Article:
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I needed a graph structure of key ==>> value such as following image:

enter image description here

Numbers in circle are key of its node.

I wanted access to stored value in key 2-7-6-5 and I wanted by 2-7 key retrieve a sub-graph contains collectin of 2, 6-5, 6-11 keys-values , so I wrote my implementation by nested maps and it worked fine but my question is :

Is there any custom Map implementation or third-party library for solve my situation for cleanup my code from manipulation manually such as String.split or loop and condition statements?

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up vote 3 down vote accepted
+25

If you are really just looking for a 3rd-Party Java Library to work with graphs take a look at JUNG it has plenty of features for graph manipulation. However, it might be overkill for what you are trying to achieve.

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take this one - really good for graph manipulations, and also for dispaying graph structure in swing

<dependency>
    <groupId>jgraph</groupId>
    <artifactId>jgraph</artifactId>
    <version>5.13.0.0</version>
</dependency>

http://www.jgraph.com

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This is a fairly simple graph construction and traversal problem. You do not need any libraries. You can do it in a simple java class. For e.g.

http://it-essence.xs4all.nl/roller/technology/entry/three_tree_traversals_in_java

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It sounds like you'd want to implement nodes as class instances and links as references. Using maps to implement graph edges would be quite complicated and inefficient. Little wonder you'd want to clean up your code. I'm not sure I understand your problem perfectly, but this ought to be close:

// Null nodes are the simplest type. They represent missing children.
class NullNode {

    // Get the values of all leaves descended from this node as a set.
    Set<Integer> getValues() { return new HashSet(0); }

    // Get the values descended from the node at the end of the given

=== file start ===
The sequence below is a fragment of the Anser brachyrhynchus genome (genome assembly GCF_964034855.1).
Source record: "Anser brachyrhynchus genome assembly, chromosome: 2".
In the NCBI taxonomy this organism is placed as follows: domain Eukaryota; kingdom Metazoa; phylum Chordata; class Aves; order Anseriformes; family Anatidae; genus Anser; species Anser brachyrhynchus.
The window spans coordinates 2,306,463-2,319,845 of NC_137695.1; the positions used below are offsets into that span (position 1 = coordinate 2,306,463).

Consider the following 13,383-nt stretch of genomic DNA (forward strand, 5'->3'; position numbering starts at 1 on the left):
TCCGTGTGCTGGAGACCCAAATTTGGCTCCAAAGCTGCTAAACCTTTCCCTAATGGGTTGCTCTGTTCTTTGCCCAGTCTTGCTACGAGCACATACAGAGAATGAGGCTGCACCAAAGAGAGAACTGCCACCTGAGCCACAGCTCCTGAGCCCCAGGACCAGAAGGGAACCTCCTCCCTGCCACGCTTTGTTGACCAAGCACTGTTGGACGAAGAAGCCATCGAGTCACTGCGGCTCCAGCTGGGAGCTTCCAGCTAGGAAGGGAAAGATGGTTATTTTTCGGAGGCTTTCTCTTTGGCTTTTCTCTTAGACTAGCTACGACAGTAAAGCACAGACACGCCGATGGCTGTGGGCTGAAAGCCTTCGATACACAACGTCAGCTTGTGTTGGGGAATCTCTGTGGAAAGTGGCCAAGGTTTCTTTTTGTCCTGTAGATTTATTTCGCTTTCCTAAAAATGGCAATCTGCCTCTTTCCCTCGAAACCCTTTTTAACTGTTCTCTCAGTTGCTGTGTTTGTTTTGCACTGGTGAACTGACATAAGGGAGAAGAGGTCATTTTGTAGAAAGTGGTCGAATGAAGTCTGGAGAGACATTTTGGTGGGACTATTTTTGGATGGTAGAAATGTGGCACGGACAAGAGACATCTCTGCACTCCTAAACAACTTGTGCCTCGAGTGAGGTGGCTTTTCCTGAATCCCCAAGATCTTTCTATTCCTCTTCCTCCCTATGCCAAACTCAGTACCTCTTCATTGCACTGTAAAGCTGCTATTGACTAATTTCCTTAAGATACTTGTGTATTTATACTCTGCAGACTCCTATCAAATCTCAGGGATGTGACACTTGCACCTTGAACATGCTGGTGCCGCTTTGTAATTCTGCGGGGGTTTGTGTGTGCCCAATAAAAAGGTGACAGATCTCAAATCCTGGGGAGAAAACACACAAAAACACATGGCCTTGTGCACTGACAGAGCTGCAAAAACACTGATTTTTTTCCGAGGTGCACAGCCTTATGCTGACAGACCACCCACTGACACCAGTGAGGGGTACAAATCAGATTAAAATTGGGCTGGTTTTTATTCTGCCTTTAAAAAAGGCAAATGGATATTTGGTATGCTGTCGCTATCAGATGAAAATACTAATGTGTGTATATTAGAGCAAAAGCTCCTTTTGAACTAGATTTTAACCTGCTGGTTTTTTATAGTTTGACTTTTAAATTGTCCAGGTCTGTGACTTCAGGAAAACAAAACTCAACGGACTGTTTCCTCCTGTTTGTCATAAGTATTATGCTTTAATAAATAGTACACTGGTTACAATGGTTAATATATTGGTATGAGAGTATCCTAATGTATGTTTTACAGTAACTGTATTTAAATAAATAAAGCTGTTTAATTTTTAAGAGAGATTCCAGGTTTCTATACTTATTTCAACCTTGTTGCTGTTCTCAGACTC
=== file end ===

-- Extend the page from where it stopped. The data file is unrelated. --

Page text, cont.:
// key path as a set.  For a null node, this should not be called.
    Set<Integer> getValues(int [] path, int i) { raise new IllegalOperationException(); }

    // Initiate the search for values.  The only way that's okay
    // for null nodes is when the path is empty.
    Set<Integer> getValues(int [] path) {
        if (path.length == 0)
            return new HashSet(0);
        else
            raise new IllegalOperationException();
    }
}

// A regular node is a null node with a key. It should
// never be instantiated. Use Interior or Leaf nodes for that.
abstract class Node extends NullNode {

    int key;

    // Initiate the search for values.  Only descend if the key matches.
    Set<Integer> getValues(int [] path) {
        return (path.length > 0 && path[0] == key) ? getValues(path, 1) : new HashSet(0);
    }
}

// Interior nodes have two children, which may be Null, Interior, or Leaf.
class InteriorNode extends Node {

    Node left, right;

    Set<Integer> getValues() {
        Set<Integer> v = left.getValues();
        v.addAll(right.getValues());
        return v;
    }

    Set<Integer> getValues(int [] path, int i) {
        if (i + 1 < path.length) {
            // Again we only descend if the key matches.
            if (path[i + 1] == left.key)  return getValues(left, i + 1);
            if (path[i + 1] == right.key) return getValues(right, i + 1);
            return new HashSet(0);
        }
        return getValues(); // Get values from both children.